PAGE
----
Tax on interest on joint accounts - 1 non-tax payer


D

Dave P

My wife and I have several joint savings accounts (bank/building society) on
which hitherto we have declared the interest on our tax forms on a 50:50
basis (as we have both paid tax at the same rate). However, for one tax
year only (2004-05) my own income will actually be below the tax threshold
whereas my wife's will be in the 40% bracket. In future years I am likely
to be paying tax at the standard rate only.

Obviously from 2004 onwards, it is in our interest for as much of the
interest as possible to be declared by me, rather than my wife. Is it
permitted for me to simply declare all of it on my tax return? The contents
of the accounts concerned is basically 'ours' - would she need to officially
'gift' it all to me to be legit, and if so, how would that be done in a
manner to satisfy the taxman?

We're certainly not talking huge sums here; nevertherless I'd rather keep
what interest I can than let the taxman have it!

Thanks
Dave
 
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G

GSV Three Minds in a Can

from the said:
My wife and I have several joint savings accounts (bank/building society) on
which hitherto we have declared the interest on our tax forms on a 50:50
basis (as we have both paid tax at the same rate). However, for one tax
year only (2004-05) my own income will actually be below the tax threshold
whereas my wife's will be in the 40% bracket. In future years I am likely
to be paying tax at the standard rate only.

Obviously from 2004 onwards, it is in our interest for as much of the
interest as possible to be declared by me, rather than my wife. Is it
permitted for me to simply declare all of it on my tax return? The contents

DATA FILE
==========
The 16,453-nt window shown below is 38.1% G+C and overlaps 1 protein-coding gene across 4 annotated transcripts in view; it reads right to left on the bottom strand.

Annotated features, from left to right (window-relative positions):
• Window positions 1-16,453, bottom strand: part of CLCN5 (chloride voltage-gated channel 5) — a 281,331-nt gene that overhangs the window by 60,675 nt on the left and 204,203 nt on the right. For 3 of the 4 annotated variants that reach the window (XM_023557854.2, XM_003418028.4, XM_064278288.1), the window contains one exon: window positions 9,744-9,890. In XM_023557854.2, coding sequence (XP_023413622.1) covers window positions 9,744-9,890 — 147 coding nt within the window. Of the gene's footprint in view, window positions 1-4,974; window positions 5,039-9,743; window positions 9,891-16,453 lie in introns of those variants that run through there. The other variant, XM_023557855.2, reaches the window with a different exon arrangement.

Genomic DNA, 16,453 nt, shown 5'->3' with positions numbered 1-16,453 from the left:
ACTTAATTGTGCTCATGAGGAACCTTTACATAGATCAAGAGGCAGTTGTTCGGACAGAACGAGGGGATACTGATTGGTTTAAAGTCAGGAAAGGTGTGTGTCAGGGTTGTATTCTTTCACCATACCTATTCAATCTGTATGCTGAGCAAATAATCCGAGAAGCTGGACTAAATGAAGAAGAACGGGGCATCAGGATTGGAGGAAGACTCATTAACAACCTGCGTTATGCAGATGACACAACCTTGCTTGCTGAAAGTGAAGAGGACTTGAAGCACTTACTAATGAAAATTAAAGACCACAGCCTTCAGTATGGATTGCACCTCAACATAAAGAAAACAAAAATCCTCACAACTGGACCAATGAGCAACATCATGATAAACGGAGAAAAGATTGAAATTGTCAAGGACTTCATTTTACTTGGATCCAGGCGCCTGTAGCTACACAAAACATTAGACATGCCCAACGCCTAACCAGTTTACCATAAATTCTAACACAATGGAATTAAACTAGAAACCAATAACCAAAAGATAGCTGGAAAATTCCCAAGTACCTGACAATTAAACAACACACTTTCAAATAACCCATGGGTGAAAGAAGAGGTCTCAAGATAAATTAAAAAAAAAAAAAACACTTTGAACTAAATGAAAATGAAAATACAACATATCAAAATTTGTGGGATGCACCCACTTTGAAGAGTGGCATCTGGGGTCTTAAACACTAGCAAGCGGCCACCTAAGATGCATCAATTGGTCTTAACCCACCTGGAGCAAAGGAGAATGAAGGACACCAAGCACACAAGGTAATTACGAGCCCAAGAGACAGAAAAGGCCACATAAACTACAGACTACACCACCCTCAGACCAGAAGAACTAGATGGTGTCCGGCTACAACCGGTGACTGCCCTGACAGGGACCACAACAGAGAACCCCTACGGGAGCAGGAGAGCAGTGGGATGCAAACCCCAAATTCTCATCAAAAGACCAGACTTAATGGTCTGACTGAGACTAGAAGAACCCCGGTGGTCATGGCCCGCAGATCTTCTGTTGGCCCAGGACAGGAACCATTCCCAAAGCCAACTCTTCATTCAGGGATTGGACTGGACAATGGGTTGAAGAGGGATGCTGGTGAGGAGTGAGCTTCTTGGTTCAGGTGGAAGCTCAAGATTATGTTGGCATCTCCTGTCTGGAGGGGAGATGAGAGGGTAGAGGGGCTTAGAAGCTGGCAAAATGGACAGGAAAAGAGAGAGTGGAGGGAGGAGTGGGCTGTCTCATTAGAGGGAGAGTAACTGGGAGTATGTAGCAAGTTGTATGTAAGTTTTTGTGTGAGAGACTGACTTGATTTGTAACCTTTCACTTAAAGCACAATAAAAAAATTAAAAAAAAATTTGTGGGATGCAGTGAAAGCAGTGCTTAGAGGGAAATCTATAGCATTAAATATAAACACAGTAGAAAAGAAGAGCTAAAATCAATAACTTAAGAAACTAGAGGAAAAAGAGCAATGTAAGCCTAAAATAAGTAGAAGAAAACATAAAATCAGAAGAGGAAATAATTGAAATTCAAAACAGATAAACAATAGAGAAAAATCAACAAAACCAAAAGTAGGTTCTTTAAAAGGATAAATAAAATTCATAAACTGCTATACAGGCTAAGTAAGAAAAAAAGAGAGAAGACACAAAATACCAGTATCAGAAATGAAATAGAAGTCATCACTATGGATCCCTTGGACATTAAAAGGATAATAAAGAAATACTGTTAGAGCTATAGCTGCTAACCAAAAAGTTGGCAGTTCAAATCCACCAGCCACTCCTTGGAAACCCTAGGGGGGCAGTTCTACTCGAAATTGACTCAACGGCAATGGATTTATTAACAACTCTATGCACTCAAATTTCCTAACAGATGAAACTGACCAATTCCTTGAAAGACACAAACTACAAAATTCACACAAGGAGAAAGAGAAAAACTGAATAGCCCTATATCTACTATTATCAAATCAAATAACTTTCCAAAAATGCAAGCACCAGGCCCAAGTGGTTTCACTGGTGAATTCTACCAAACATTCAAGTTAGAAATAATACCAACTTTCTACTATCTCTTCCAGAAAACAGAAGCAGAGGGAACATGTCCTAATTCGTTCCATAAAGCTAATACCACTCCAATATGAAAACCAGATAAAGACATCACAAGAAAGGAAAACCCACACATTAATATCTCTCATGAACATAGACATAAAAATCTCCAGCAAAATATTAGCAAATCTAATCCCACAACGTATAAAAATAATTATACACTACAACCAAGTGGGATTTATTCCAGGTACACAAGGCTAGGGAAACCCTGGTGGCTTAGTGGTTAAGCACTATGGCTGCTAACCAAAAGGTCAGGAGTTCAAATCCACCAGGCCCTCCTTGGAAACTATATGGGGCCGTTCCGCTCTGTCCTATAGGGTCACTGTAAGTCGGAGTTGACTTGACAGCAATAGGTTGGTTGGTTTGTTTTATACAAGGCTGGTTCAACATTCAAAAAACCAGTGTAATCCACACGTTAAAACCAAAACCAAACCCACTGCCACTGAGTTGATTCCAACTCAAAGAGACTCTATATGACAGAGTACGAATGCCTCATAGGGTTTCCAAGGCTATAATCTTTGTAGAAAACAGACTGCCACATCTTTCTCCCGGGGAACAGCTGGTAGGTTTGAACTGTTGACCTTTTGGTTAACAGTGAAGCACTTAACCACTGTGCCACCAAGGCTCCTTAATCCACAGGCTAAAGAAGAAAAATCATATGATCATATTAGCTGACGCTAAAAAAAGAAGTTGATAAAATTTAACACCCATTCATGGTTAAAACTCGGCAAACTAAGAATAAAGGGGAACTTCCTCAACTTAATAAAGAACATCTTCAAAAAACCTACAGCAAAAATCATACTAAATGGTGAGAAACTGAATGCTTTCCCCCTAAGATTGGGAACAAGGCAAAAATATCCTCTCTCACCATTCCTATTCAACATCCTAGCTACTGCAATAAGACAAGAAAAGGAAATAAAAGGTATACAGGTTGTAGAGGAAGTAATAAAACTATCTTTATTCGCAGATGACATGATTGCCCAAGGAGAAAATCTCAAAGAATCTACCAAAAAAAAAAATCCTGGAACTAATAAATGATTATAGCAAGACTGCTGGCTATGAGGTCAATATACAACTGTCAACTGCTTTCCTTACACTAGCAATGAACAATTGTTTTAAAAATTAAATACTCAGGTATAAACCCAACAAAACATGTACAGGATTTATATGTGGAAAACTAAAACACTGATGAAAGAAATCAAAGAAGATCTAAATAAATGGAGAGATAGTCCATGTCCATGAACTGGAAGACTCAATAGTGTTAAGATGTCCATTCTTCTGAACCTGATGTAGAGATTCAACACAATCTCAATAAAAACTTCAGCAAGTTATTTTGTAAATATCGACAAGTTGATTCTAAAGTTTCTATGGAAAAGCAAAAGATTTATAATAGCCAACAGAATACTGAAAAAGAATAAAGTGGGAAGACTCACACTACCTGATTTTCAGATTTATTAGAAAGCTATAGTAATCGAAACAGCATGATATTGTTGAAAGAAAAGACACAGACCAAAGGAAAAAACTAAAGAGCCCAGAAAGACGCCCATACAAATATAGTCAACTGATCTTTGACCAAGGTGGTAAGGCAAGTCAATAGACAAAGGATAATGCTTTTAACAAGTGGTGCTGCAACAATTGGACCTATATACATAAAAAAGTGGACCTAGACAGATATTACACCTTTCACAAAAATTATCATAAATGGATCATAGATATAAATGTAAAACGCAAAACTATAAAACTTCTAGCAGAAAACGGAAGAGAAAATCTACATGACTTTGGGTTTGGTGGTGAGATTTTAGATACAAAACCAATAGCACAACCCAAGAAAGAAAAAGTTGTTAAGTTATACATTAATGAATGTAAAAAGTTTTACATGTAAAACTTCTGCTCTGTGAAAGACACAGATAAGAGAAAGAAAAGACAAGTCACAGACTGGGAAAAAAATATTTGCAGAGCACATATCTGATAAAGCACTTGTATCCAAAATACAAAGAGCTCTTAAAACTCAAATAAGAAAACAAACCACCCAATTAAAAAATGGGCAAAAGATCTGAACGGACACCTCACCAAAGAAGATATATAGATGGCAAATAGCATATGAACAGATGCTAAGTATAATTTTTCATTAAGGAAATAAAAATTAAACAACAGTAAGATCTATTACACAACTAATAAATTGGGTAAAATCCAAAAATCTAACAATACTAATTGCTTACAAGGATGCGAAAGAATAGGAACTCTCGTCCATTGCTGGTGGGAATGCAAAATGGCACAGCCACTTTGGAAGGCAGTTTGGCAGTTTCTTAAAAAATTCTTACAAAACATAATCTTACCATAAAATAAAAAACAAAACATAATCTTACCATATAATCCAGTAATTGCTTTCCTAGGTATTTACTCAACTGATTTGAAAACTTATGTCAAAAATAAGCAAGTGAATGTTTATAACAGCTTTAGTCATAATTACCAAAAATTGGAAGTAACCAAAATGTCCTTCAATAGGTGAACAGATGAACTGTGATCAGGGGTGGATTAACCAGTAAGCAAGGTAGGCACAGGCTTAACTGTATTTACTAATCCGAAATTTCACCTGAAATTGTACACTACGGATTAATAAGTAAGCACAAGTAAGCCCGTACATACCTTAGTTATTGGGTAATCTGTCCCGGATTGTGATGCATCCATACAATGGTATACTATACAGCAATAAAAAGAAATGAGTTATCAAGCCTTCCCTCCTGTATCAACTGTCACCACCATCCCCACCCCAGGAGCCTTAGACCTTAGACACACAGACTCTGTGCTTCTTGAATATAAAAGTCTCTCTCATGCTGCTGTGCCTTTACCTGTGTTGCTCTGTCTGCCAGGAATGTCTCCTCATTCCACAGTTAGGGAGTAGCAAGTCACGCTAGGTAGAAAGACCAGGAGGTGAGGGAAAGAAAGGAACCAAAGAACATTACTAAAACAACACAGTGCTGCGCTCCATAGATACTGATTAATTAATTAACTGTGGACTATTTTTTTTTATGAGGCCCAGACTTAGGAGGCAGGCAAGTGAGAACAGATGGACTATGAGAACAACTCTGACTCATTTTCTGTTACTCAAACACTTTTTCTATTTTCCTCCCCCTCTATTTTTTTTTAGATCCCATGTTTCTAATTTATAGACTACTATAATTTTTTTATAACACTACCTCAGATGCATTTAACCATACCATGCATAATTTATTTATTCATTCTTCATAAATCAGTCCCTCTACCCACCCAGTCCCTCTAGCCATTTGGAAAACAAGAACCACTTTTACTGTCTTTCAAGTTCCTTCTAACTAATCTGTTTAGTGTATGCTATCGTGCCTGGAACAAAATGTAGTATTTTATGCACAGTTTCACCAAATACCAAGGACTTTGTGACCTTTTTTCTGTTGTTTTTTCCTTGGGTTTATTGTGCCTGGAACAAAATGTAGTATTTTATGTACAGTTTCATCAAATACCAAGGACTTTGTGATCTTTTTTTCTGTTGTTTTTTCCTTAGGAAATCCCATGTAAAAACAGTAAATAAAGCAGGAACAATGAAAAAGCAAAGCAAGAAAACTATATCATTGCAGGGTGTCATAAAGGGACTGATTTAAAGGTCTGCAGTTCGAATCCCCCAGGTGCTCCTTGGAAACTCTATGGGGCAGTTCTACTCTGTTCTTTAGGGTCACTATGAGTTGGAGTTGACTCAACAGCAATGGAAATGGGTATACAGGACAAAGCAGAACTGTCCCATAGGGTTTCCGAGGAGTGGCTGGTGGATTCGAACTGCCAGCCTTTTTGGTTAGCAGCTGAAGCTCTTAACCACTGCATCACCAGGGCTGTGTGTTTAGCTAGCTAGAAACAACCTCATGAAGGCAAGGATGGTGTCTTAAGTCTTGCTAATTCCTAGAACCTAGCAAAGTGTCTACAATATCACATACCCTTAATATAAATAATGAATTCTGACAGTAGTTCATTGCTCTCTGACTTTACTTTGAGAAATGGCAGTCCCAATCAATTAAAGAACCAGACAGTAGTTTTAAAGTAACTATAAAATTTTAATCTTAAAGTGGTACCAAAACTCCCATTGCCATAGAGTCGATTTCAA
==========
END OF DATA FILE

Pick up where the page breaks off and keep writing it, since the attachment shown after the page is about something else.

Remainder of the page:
of the accounts concerned is basically 'ours' - would she need to officially
'gift' it all to me to be legit, and if so, how would that be done in a
manner to satisfy the taxman?
Just open an account in your name only, and transfer some of the cash**
to that (assuming your wife is happy to go along with that .. trust in
marriages seems to be an increasingly rare commodity these days). All
the interest on that a/c defaults to yours, and yours only, for tax
purposes. Obviously you need to make sure you have a will in place, so
that this asset which is now yours alone goes to the right place if you
suddenly die - but you should have done that anyway.

** not more than 35k pounds with any one institution (less if you have a
joint a/c with the same institution at the same time)
 
D

Dave P

GSV Three Minds in a Can said:
Just open an account in your name only, and transfer some of the cash** to
that (assuming your wife is happy to go along with that
Yup, that'd work... but what about the situation for 2004-05, which was
actually my main concern in asking the question?
Thanks

Dave
 
G

GSV Three Minds in a Can

from the wonderful said:
Yup, that'd work... but what about the situation for 2004-05, which was
actually my main concern in asking the question?
Awkward - in theory you can assign the interest other than 50:50,
however in practise the IR are likely to want it justified, and you'd
have a hard time doing so. If you'd told the BS/Bank in advance that
would probably have worked, but by now they've probably already issued a
50:50 split certificate of interest/tax deducted.

I've never tried doing it retroactively .. I'd always worked out in
advance what is the best split. Over to anyone who has ....
 
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D

Doug Ramage

GSV Three Minds in a Can said:
Awkward - in theory you can assign the interest other than 50:50, however
in practise the IR are likely to want it justified, and you'd have a hard
time doing so. If you'd told the BS/Bank in advance that would probably
have worked, but by now they've probably already issued a 50:50 split
certificate of interest/tax deducted.

I've never tried doing it retroactively .. I'd always worked out in
advance what is the best split. Over to anyone who has ....
Joint deposit accounts can be a bit of a problem. Most of them are set up as
a "joint tenancy" rather than "tenants in common".

In which case the income is split 50:50, and no other split will be
accepted by the IR, not will they accept a Form 17 election.

If you can sever the joint tenancy, then you can elect for a different
split, but only from the date of the election. There is a 60 day time limit
to submit the signed election to the IR.

As GSV has already said, separate accounts is the best option - but that
will not work retroactively.
 

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